You can’t turn anything you touch into gold, unless your name is King Midas.
But believe it or not:
You can help save the environment by turning junk into cash.
Perhaps you’ve heard about scrap metal recycling many times before. Maybe you’ve read about it, too, but didn’t have the inclination to jump onto the recycling train. But after reading this guide, you may even feel pumped up enough to inspect your home for pieces of trash with metals in them.
The Unbeatable Benefits Of Recycling Scrap Metal
Reduces The Need For Mining
Mining is invasive. To extract raw materials from the earth, mining companies employ heavy excavators, haul trucks, and men with shovels to dig into the ground. This rabid digging not only destroys the soil, but it also releases toxic compounds, radioactive rocks, metallic dust, and asbestos-like minerals into the air and water.
All for a small concentration of a precious mineral or metal.
The harsh environmental impacts of mining are many. The list includes:
- Sinkhole formation
- Soil, groundwater, and surface water contamination
- Hazardous byproducts including wastewater
- Destruction of wildlife habitat
- And loss of biodiversity to name a few
The impact extends far wider than the mining site itself, and continues decades after the mining activity is done.
On the other hand, shutting down mining can prove devastating, too. It’s a global $496-billion-industry, with the livelihood of millions depending on it. Moreover, sectors around the world – especially high-tech industries – rely on metals and rare earths to survive.
But while banishing mining is impossible, reducing the need for it is within reach. And recycling scrap metal is a step in the right direction. If the world recycles enough scrap metal, the demand for virgin materials will decrease and mining activity will follow.
However, we’re still miles away from that goal.
The Recycling Rates of Metals: A Status Report from International Resource Panel found that the recycling rate for metals is low. On paper, recovering metals over and over again is more than doable. Yet less than 33% of the 60 metals included in the report have over 50% recycling rate, with about another third having less than 1% recycling rate.
Let’s work together and get those numbers up. Later in this guide, you’ll learn how you can get on the metal recycling train using basic gear and know-how.
Conserve Energy And Natural Resources
Plants need to process newly extracted materials and metals before they’re market-ready, which puts additional strain on our environment. However, repurposing scrap metal into new products requires significantly fewer natural resources and less energy.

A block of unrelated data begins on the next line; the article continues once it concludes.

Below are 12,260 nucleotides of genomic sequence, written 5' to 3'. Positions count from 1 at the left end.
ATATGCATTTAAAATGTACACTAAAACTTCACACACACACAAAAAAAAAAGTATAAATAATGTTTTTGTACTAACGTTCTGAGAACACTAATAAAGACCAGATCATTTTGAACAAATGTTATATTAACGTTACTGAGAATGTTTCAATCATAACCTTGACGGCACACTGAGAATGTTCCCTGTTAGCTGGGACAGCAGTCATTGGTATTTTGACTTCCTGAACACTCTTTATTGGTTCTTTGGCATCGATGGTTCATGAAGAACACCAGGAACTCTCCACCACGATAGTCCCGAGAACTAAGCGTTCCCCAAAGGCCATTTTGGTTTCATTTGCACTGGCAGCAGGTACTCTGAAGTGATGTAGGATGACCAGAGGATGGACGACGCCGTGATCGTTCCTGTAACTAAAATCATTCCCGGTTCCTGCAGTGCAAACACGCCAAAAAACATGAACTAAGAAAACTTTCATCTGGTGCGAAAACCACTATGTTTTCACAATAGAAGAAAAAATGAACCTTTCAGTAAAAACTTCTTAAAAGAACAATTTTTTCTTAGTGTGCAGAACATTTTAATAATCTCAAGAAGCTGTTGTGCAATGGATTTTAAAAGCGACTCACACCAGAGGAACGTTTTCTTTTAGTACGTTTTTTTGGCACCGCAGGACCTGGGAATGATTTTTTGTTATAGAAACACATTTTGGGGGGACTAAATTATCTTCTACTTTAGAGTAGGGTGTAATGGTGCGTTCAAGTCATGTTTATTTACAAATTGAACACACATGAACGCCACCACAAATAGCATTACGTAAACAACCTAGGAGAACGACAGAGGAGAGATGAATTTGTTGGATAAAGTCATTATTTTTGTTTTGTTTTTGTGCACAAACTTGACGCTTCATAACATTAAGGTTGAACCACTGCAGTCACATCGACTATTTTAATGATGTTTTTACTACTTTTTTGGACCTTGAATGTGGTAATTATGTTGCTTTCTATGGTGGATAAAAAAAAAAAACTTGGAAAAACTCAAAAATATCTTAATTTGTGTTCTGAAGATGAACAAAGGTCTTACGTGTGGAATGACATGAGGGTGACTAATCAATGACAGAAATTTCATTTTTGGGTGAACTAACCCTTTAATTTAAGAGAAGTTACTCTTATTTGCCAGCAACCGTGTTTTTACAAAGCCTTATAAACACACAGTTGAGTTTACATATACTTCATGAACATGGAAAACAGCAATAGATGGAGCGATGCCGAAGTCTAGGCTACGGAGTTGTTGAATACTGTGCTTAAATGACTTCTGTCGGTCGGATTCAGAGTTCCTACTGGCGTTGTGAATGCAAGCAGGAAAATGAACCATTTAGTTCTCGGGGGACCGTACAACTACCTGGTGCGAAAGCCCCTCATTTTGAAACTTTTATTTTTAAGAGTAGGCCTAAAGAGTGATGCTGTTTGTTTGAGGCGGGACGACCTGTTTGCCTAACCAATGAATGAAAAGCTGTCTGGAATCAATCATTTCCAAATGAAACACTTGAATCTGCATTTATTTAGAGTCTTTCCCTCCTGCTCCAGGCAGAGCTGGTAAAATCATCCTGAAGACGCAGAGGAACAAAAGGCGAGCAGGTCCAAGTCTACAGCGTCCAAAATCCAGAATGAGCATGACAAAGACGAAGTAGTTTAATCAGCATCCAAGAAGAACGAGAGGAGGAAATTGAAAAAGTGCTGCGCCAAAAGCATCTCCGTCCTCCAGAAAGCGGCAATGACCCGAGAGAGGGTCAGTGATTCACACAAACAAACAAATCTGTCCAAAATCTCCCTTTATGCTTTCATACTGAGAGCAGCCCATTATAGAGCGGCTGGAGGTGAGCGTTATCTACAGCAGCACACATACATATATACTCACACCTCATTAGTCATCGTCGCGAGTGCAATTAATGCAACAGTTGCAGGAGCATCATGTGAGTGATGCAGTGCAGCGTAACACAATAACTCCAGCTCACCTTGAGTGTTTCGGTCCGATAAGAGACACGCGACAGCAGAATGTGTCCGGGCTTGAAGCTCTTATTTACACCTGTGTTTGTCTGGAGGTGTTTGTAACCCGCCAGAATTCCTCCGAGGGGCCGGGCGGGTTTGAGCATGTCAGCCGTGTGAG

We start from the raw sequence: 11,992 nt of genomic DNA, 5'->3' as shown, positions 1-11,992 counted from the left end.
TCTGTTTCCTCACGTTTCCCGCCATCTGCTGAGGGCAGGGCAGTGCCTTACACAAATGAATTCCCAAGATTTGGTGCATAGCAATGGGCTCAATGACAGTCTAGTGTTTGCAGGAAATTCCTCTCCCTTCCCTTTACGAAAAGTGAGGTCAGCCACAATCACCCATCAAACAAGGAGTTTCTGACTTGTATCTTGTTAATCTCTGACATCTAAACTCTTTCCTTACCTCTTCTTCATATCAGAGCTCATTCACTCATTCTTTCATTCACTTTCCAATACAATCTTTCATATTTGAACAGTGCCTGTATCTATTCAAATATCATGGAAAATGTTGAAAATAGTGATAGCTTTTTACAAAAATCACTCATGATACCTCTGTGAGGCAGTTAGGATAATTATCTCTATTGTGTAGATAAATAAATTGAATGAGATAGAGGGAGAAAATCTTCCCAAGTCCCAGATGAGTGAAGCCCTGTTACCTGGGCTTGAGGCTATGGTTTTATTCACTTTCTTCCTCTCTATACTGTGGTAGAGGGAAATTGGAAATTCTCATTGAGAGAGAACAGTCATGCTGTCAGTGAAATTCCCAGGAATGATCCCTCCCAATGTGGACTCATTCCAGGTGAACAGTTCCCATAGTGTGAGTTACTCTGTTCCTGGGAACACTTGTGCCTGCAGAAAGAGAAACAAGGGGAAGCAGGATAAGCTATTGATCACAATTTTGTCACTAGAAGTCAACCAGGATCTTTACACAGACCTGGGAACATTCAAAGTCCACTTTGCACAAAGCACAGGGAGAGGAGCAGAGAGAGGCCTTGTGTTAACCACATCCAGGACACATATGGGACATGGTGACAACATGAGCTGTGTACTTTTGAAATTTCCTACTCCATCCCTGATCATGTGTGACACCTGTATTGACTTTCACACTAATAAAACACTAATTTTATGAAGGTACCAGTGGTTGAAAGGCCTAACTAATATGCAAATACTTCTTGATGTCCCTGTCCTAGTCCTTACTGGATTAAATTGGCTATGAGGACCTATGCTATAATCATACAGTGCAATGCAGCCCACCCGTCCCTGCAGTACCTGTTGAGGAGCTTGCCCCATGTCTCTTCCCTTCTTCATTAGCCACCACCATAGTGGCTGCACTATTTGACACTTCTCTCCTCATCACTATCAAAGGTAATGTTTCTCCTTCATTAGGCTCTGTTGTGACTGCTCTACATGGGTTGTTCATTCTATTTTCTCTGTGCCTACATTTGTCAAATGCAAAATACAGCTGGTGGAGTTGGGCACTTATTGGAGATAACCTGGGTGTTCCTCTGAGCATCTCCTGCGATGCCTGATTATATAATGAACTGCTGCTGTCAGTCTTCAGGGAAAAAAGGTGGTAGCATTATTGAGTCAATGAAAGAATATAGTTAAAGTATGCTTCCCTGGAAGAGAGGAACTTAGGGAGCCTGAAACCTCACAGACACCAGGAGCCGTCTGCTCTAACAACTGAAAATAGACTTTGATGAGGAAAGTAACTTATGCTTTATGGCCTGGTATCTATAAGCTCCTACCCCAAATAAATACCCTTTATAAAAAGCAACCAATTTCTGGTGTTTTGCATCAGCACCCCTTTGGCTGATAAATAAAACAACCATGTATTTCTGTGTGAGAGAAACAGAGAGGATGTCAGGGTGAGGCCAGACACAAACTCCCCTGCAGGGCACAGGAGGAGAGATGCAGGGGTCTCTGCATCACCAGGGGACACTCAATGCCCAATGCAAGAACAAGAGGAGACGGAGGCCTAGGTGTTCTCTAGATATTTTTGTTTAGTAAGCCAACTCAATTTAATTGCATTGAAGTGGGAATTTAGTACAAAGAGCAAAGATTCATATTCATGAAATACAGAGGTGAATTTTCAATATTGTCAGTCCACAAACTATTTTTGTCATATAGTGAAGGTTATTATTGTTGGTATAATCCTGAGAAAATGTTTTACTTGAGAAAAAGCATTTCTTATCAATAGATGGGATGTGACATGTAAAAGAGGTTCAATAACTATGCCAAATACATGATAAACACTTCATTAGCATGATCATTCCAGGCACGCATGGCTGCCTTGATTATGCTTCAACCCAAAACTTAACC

Recycling a ton of steel conserves 2,500 lbs of iron ore, 1,400 lbs of coal, and 120 lbs of limestone says the American Iron and Steel Institute. Not to mention it saves enough electricity to power 18 million households for a year.
On the other hand, recovering a ton of aluminum cans saves 21,000 kilowatt hours. Recycling reduces the need to mine virgin bauxite, leading to 95% energy savings.
Boosts The Country’s Economy (And Your’s Too)
While not as massive as the mining industry, recycling scrap metal is a potent booster for the economy. In the US, the metal recycling industry generated $64 billion in 2010 and recovered $40 billion worth of nonferrous metals like aluminum, copper, and lead.
We are yet to recycle enough. If we can bump up the recovery rates for different metals, the economic advantages will also grow. And the financial incentives afforded by metal recycling can extend to you, too.
A Quick Look At The Metal Recycling Process
You’ve already seen the biggest benefits afforded by scrap metal recycling. But perhaps you’re wondering what goes into the process? If you are, the following infographic will give you a quick tour.
Large businesses with in-house programs and scrap yards often employ 3rd party technical services to get their towering pile of waste in order. They either send their scrap metal to the service provider or get a technician to their site to conduct PMI tests. These tests use tailored identification methods to sort different types of scrap fast.